Things We'd Like to See Happen with J-Tin

Today we’re going to take a rare detour from news on nostalgics to comment on some things we’d like to see happen with Japanese cars.

First up, a 1978 VW Golf has appeared on eBay with the selling price of $30,000. What makes this Vee-Dub so special? It’s an unrestored one-owner example with only 8600 miles on the odometer! This guy is so confident that he will even arrange for shipping anywhere from its current location in Berlin, Germany.

There is no doubt that the Mk1 is an icon, but it didn’t start out that way and that’s what makes it so great. Like many Japanese cars, it was designed purely for cheap, practical transportation but became so much more. This reminds us of the 8500-mile Toyota Corona that sold for $16,740 last year, but does the Corona have the international appeal of the Golf? Maybe a nice E20 Corolla would be a more likely candidate. Perhaps our non-US JNCers can chime in. Anyway, it’ll be an interesting one to watch.

The next item is the news that Citroën will be unveiling the C3 Pluriel Charleston at the upcoming Paris Motor Show. Its two-tone paint job is meant to conjure up images of the Citroën 2CV, another piece of utilitarian transport that wasn’t particularly fast or sexy, but somehow managed to capture the hearts of people all over the world.

Here’s the original 2CV. Coincidentally, both of these Citroëns sport the colors of the Japanese royal family. We love seeing homages like this, little nods from the automakers that say to us torchbearers, “We know you’re there, we thank you for your support, and we appreciate it.” What we’re trying to say is, Toyota/Nissan/Mazda/etc… show us some sugar!

[eBay via CarDomain; Jalopnik, Image: 2CVimports]

This post is filed under: other marques.

6 Responses to Things We'd Like to See Happen with J-Tin

  1. John said:

    Once again, not to nitpick, but it should probably read is an icon, not in an icon.

  2. Banpei said:

    I think the Mk1 iconic status is already comparable to the iconic status of the Toyota Corolla AE86. It’s currently an icon as well and certainly didn’t start out that way.

    Back in the 80s it was an outdated RWD platform (TE71 floorpan!) featuring a new engine (4AGE). But Toyota already determined its destiny by introducing the AE82 FX GT at the same time and later on replacing the AE86 with the FWD AE92.

    Late 90s the marketvalue of AE86s was not more than a few hundred bucks and only because of drifting becoming very popular (Initial D helped as well) the value of the car skyrocketed… I saw a low mileage (8000 km) JDM AE86 for sale at and it’s price was already past the 2 million yen! That’s more than the car was originally sold for!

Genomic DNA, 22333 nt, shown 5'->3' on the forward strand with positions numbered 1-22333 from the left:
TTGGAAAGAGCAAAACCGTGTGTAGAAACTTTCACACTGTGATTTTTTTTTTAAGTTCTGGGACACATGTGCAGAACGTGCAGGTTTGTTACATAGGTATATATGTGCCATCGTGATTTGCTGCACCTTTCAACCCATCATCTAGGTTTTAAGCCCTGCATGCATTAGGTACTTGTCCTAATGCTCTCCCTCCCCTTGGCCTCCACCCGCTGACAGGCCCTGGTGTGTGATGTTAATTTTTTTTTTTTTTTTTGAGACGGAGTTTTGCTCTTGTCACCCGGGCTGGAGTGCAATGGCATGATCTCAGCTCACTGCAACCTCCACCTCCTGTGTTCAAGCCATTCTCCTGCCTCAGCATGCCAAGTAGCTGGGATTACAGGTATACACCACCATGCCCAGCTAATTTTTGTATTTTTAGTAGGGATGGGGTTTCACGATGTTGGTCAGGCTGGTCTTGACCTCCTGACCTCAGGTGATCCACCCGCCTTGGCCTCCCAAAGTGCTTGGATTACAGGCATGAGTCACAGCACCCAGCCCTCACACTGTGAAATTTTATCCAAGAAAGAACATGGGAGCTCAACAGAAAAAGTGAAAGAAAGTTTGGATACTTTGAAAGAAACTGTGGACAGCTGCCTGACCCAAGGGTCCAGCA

3. Mr.L. J. Nordvik said:

    As much as it pains me to complement European car makers,they tend to be much,much better at acknowledging their heritage and their fanbase.They seem to have a better understanding of the cultural aspect of making cars than their Japanese counter parts. Hopefully,fan sites such as this can help remedy this,although with Toyota seemingly being determined to become the most poltically correct car maker in an age when cars are becoming more and more popular as conveniant scape goats for all that is wrong with the world,I wouldn’t hold my breath for that retro-themed Celica I know many of us would like to see in show rooms.Let’s hope the other Japanese car companies are a bit bolder.

  4. the12for12 said:

    But it’s not a “German built” GTI MK1, which IMO is worth the chedder. Collectors or not that “L” is not old enough to pull that much weight, considering I found mine in a ditch with barely 75,000 on the tach.

  5. BuddyJ said:

    Appreciation in both value and public opinion would help this hobby, but it has some unfortunate side effects that could be a detriment. Part of the fun in this is the accessibility we have to cars. Most JNCs, even the rarer ones, are inexpensive. They may take time to track down, but the prices are great. I’d hate to see the price of Corona hit Barret-Jackson levels if all-of-a-sudden they became the cool car to have.

    What we need is a broad cultish following like wet dubs and corvairs and fieros and DMC 12s have. They’re not mainstream, but the market is there, the parts suppliers are there, and they have a great culture about them.

  6. Ben said:

    Thanks John – fixed. 🙂

    the12for12 – A GTI this mint would be an incredible find, but I think a lesser trim level, especially one with 8600 miles, is still rather noteworthy. The same would go hold true for a Celica ST vs a Celica GTV or a Skyline GT-X vs a 2000GT-R

Leave a Reply to Ben Cancel reply

Your email address will not be published. Required fields are marked *